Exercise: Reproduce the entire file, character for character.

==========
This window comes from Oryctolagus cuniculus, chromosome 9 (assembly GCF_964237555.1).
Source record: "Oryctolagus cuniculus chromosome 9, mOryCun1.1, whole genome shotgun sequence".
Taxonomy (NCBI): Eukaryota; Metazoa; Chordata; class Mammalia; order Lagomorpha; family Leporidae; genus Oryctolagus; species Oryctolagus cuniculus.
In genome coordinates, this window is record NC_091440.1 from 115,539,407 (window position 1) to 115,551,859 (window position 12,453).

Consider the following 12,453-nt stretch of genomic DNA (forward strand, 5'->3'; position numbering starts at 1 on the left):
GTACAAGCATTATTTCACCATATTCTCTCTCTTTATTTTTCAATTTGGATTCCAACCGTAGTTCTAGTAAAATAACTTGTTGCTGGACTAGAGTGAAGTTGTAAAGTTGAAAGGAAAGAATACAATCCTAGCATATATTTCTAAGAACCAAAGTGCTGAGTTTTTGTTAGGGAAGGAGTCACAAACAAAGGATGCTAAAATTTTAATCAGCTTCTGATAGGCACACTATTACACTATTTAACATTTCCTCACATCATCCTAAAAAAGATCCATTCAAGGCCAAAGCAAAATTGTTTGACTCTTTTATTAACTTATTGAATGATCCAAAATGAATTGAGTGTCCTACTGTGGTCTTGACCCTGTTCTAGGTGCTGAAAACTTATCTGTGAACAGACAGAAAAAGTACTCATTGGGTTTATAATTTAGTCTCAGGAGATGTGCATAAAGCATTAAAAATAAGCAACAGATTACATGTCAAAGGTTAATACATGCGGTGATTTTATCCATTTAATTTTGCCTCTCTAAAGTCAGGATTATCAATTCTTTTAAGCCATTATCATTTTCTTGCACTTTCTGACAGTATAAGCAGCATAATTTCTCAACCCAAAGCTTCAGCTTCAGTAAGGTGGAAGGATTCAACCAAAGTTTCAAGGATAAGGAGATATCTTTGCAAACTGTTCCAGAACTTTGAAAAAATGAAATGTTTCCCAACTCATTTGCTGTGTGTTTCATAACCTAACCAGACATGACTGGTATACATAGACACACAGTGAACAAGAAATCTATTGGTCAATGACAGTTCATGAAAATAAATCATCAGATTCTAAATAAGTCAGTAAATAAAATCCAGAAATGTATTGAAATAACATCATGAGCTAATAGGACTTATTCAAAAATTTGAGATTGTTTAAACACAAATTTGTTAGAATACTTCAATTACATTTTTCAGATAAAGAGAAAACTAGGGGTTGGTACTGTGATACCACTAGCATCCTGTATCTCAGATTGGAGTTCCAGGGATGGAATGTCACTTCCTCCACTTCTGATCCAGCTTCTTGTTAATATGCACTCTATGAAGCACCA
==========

This window comes from Oryctolagus cuniculus, chromosome 9 (assembly GCF_964237555.1).
Source record: "Oryctolagus cuniculus chromosome 9, mOryCun1.1, whole genome shotgun sequence".
Taxonomy (NCBI): Eukaryota; Metazoa; Chordata; class Mammalia; order Lagomorpha; family Leporidae; genus Oryctolagus; species Oryctolagus cuniculus.
In genome coordinates, this window is record NC_091440.1 from 115,539,407 (window position 1) to 115,551,859 (window position 12,453).

Consider the following 12,453-nt stretch of genomic DNA (forward strand, 5'->3'; position numbering starts at 1 on the left):
GTACAAGCATTATTTCACCATATTCTCTCTCTTTATTTTTCAATTTGGATTCCAACCGTAGTTCTAGTAAAATAACTTGTTGCTGGACTAGAGTGAAGTTGTAAAGTTGAAAGGAAAGAATACAATCCTAGCATATATTTCTAAGAACCAAAGTGCTGAGTTTTTGTTAGGGAAGGAGTCACAAACAAAGGATGCTAAAATTTTAATCAGCTTCTGATAGGCACACTATTACACTATTTAACATTTCCTCACATCATCCTAAAAAAGATCCATTCAAGGCCAAAGCAAAATTGTTTGACTCTTTTATTAACTTATTGAATGATCCAAAATGAATTGAGTGTCCTACTGTGGTCTTGACCCTGTTCTAGGTGCTGAAAACTTATCTGTGAACAGACAGAAAAAGTACTCATTGGGTTTATAATTTAGTCTCAGGAGATGTGCATAAAGCATTAAAAATAAGCAACAGATTACATGTCAAAGGTTAATACATGCGGTGATTTTATCCATTTAATTTTGCCTCTCTAAAGTCAGGATTATCAATTCTTTTAAGCCATTATCATTTTCTTGCACTTTCTGACAGTATAAGCAGCATAATTTCTCAACCCAAAGCTTCAGCTTCAGTAAGGTGGAAGGATTCAACCAAAGTTTCAAGGATAAGGAGATATCTTTGCAAACTGTTCCAGAACTTTGAAAAAATGAAATGTTTCCCAACTCATTTGCTGTGTGTTTCATAACCTAACCAGACATGACTGGTATACATAGACACACAGTGAACAAGAAATCTATTGGTCAATGACAGTTCATGAAAATAAATCATCAGATTCTAAATAAGTCAGTAAATAAAATCCAGAAATGTATTGAAATAACATCATGAGCTAATAGGACTTATTCAAAAATTTGAGATTGTTTAAACACAAATTTGTTAGAATACTTCAATTACATTTTTCAGATAAAGAGAAAACTAGGGGTTGGTACTGTGATACCACTAGCATCCTGTATCTCAGATTGGAGTTCCAGGGATGGAATGTCACTTCCTCCACTTCTGATCCAGCTTCTTGTTAATATGCACTCTATGAAGCACCA